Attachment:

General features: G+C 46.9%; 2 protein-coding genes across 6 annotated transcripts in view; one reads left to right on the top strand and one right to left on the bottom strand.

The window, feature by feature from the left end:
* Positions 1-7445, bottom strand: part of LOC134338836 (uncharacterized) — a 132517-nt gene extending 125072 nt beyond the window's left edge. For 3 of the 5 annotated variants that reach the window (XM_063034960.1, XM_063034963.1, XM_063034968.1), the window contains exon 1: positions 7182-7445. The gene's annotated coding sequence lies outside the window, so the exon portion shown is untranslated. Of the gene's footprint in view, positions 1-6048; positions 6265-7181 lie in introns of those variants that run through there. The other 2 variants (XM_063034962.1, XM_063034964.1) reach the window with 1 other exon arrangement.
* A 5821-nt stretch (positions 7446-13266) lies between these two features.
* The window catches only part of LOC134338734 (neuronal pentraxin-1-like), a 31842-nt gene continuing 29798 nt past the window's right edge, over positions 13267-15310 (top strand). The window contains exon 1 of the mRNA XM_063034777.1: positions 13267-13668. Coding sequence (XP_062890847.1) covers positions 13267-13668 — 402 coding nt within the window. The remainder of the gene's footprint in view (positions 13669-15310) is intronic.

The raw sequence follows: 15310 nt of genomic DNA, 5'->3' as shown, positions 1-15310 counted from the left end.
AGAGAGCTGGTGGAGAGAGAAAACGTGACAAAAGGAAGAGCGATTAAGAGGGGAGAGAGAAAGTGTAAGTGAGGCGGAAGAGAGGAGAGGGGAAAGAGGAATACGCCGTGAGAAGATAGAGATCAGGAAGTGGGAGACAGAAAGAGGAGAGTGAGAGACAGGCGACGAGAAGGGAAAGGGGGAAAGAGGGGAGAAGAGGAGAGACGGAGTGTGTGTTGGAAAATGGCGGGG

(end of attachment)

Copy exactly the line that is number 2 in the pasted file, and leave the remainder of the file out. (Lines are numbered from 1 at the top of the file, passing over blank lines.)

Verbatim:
The window, feature by feature from the left end: